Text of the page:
My Story

Christina Beck: "Sometimes hearing the words “I get it, I understand” isn’t what we want to hear, because most don’t understand. If I had a dollar for every time someone has told me that over the past 8 years, I’d be living the dream! Instead I’m living a little bit of a different dream…here’s a summary of my story.


I was diagnosed with Juvenile Myoclonic Epilepsy in March of 2010. Since then I have had several different medications, multiple neurologists, five break-through seizures and more EEGs than I can count. I hope you continue reading, I hope that in some way shape or form my story helps either you or someone that you love.


As a 13-year-old girl and a three-sport athlete with a very active social life, it’s safe to say I was always on the go. That worked against me I guess. Between exhaustion, flashing lights, heat and multiple other variables I went into my first grand mal seizure. It was at my middle school dance. I went from dancing with my friends to falling onto the DJ seizing. We were all so young, my peers thought I died, no one really knew what was going on, including myself. I have no memory of that night, so to this day I don’t truly know what happened.


Once I finally got to a neurologist and had several tests done, all they said was yes, I had a grand mal seizure and said it was related to puberty and hormones and I’d probably never have one again. They were wrong; March of 2010 is when I guess it all really began. Another grand mal. I was rushed to the Children’s Hospital of Pittsburgh and since this was my second grand mal I was diagnosed and prescribed an anti-conversant immediately. If you read above you already know that I was diagnosed with Juvenile Myoclonic Epilepsy. At first I was prescribed 2,000mg of Keppra (Levetiracetam) a day.


While titrating up to my dosage I started to have focal seizures, but was insured that it was just the medication and they did go away once I adapted to my dose. At this point I began having an EEG (Electroencephalography) every six months. These just became routine after the first two. Before my friends and I went on a off to college we went on one last week long vacation together! After driving from Southwestern Pennsylvania to Myrtle Beach (about 10 hours) we started our trip! We had such a long day from driving we just went to dinner and came back to go to sleep.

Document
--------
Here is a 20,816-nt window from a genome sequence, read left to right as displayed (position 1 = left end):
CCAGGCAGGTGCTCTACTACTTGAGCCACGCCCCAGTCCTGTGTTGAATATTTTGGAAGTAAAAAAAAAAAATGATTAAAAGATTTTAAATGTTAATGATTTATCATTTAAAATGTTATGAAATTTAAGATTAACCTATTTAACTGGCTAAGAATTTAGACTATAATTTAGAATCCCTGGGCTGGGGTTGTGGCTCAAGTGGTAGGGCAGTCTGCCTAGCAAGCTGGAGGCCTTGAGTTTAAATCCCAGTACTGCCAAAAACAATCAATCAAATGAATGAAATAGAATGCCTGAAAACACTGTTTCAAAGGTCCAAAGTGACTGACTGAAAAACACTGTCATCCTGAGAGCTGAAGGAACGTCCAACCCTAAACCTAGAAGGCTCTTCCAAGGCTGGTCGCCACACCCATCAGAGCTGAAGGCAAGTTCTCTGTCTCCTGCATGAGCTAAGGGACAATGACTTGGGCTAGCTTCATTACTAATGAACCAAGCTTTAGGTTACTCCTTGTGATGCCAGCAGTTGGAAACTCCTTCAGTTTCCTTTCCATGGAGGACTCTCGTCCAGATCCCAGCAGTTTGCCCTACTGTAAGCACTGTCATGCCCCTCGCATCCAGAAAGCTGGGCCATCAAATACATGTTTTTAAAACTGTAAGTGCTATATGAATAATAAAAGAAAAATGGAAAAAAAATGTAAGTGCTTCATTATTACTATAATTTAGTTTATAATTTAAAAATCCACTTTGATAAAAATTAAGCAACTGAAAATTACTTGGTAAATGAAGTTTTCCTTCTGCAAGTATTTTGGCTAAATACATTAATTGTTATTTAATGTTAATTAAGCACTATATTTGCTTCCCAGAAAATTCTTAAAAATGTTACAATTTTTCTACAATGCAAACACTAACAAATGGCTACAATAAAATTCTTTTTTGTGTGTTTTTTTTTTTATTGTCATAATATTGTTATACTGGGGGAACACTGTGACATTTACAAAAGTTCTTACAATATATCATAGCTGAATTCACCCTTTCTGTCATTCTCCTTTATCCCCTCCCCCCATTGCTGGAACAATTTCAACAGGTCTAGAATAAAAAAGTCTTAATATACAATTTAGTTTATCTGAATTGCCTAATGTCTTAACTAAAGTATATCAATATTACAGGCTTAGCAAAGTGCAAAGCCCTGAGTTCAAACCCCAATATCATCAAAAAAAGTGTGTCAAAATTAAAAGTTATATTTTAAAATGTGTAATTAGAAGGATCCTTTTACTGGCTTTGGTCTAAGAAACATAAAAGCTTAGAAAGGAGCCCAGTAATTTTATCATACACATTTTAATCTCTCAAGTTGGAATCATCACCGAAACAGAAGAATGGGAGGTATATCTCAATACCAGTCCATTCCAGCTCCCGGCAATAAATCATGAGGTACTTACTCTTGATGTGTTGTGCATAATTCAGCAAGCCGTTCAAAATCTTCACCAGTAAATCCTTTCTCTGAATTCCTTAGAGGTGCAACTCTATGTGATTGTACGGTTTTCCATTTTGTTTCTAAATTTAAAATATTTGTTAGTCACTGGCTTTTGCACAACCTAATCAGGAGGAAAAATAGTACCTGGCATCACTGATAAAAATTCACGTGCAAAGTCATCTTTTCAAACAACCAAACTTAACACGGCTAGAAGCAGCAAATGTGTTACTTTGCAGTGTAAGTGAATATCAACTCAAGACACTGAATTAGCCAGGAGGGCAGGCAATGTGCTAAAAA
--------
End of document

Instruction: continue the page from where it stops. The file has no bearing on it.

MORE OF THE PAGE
I don’t remember going to sleep; the only thing I remember were the paramedics standing in the doorway and everyone hovering over me. That was the first night of our trip; it’s safe to say I didn’t get to enjoy most of the week. I didn’t tell my parents, my friends and I were the only ones who knew about it. I knew if I called my parents and told them they would drive the 10 hours and make me go home with them. I laid low for the week and tried to relax even while my friends were having fun. To this day my father still doesn’t know about this seizure. And since I didn’t tell anyone we didn’t rush to the hospital or to the neurologist we just waited for my next EEG in 6 months.


Shortly after I started college I decided to get out of Pennsylvania. I moved to Florida in 2014. I had been here about 9 months, I made a few friends and had a boyfriend, but my whole family was still in Pennsylvania it was really hard not having anyone after I had my fourth seizure in July 2015. I guess you could say it was time to grow up. Having to make neurologist appointments ASAP, scheduling EEGs, and going through it pretty much all alone sucked! This was the first EEG out of them all that I was 100% alone. Since this was my second breakthrough seizure while being on medication my neurologist decided to up my Keppra dosage to 3,000mg a day. From the time I moved to Florida to February 2016 my life did a 180°.